Newark Supergroup

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The Newark Supergroup, also known as the Newark Group, is an assemblage of Late Triassic and Early Jurassic sedimentary rocks which outcrop intermittently along the United States East Coast; the exposures extend from Massachusetts to North Carolina, with more still in Nova Scotia. It is named for the city of Newark, New Jersey.

Characteristics[edit]

New Oxford Conglomerate (Upper Triassic, York County, Pennsylvania); a unit within the Newark Supergroup.

The Newark Supergroup consists largely of poorly sorted nonmarine sediments; typical rocks are breccia, conglomerate, arkose sandstone, siltstone, and shale.[1][2] Most of the strata are red beds that feature ripple marks, mud cracks, and even rain drop prints; dinosaur footprints are common, though actual body fossils are very rare.[2] Some of the strata are detailed to the level of varves, with indications of Milankovitch cycles.[3] In preserved lake sediments, Semionotus fossils are especially common.[3]

The Newark sediments are extremely thick (up to 6 kilometers); they were deposited in a series of half-grabens that were themselves faulted into block mountains.[4] The beds dip to the east, while the faults dip westward.[4] The beds are intruded by numerous dikes and sills, indicative of considerable igneous activity; a superb example is the New Jersey Palisades sill.[4]

Formation[edit]

The Newark Supergroup's lithologies and structure are the classic hallmarks of a rift valley; the fault-blocking illustrates the crustal extension forces in play during the breakup of Pangea during the late Triassic Period.[1] The Appalachian Mountains had already been nearly eroded flat by the end of the period; the uplift and faulting that was the first part of the rifting provided new sources of sediment for the vast thicknesses deposited in the Newark Supergroup; the igneous intrusions are similarly diagnostic of a rift valley.[1][4] Coarse sediments were deposited near the eastern mountain front, while progressively finer ones were deposited farther west.[5]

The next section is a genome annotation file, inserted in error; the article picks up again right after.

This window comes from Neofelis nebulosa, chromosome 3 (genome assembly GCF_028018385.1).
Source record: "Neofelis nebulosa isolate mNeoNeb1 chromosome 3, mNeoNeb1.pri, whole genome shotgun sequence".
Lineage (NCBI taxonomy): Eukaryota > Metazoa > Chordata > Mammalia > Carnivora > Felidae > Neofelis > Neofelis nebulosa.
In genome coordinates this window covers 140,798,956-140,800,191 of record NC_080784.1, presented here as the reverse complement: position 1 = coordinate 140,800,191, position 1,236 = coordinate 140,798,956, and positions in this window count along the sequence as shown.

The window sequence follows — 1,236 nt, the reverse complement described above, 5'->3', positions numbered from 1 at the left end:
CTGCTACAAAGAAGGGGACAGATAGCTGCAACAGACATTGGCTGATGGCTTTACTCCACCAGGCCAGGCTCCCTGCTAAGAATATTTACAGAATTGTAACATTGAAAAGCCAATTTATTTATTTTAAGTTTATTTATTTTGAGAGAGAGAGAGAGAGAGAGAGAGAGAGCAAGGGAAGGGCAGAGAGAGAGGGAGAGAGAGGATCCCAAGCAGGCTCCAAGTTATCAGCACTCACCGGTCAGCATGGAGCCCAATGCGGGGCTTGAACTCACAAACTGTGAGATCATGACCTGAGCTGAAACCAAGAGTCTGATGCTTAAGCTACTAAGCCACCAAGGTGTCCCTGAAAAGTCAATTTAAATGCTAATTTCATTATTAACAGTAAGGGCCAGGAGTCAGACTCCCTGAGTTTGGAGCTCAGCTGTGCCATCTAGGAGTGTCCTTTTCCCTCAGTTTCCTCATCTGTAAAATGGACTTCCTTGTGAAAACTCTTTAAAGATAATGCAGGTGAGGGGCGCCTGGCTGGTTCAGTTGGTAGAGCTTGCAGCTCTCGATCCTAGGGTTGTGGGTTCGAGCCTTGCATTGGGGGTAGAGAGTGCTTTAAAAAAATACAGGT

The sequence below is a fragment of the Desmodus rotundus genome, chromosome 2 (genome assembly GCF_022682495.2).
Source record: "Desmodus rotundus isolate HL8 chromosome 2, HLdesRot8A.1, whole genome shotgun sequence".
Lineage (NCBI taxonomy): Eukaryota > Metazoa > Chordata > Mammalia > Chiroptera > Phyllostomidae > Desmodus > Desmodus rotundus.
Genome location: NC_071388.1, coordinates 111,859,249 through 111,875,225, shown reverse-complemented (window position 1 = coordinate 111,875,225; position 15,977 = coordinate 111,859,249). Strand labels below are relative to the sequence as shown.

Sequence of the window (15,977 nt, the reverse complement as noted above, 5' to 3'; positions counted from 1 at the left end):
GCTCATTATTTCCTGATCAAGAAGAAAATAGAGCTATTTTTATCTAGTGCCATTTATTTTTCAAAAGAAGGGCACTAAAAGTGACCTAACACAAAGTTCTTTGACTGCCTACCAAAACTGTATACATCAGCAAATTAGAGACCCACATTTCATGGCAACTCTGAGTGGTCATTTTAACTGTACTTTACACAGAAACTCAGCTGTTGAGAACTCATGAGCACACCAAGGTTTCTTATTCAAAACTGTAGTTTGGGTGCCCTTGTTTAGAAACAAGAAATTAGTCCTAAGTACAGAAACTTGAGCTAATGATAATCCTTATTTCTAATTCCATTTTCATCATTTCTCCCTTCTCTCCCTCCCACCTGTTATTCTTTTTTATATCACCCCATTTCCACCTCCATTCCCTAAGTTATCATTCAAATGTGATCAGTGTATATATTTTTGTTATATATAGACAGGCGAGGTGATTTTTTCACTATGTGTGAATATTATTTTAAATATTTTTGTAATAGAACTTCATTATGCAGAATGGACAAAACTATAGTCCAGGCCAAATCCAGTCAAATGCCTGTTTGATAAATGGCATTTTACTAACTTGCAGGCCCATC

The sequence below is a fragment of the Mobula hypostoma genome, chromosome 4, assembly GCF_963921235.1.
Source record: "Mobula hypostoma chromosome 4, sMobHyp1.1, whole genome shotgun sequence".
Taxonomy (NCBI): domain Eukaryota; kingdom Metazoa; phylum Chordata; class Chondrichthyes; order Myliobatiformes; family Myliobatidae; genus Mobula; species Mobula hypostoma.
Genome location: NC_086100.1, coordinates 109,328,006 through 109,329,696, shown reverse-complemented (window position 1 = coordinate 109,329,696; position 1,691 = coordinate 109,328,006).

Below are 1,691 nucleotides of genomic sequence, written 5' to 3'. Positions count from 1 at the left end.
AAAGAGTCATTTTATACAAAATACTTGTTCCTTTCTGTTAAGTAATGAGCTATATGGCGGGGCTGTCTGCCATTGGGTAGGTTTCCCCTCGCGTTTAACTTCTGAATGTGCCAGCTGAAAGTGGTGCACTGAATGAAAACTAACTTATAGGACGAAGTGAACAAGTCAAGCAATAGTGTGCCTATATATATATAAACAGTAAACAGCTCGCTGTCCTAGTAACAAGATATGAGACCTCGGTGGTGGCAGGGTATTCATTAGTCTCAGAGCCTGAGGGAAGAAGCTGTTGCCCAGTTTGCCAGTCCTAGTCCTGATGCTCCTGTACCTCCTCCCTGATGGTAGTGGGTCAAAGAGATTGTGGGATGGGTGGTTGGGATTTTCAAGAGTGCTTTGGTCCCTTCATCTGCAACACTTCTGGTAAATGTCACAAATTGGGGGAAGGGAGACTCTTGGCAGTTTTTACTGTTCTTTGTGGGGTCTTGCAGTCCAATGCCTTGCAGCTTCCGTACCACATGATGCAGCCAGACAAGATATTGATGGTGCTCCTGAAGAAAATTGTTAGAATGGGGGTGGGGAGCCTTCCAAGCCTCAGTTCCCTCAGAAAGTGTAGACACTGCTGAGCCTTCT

Evidence suggests the climate at the time was subtropical and rainy, though divided between wet and dry months.[5] A few organic-rich deposits suggest patchy or intermittent swamps and lakes.[6]

Accumulation of Newark sediments continued from the late Triassic into the early Jurassic.[1]

See also[edit]

Notes[edit]

Bibliography[edit]

  • Benton, Michael J. (1996). The Penguin Historical Atlas of the Dinosaurs. London: Penguin Books. 
  • Monroe, James; Wicander, Reed (1997). The Changing Earth: Exploring Geology and Evolution (2nd ed.). Belmont: West Publishing Company. 
  • Schuchert, Carl; Dunbar, Carl (1947). Outlines of Historical Geology (4th ed.). New York: John Wiley & Sons. 

External links[edit]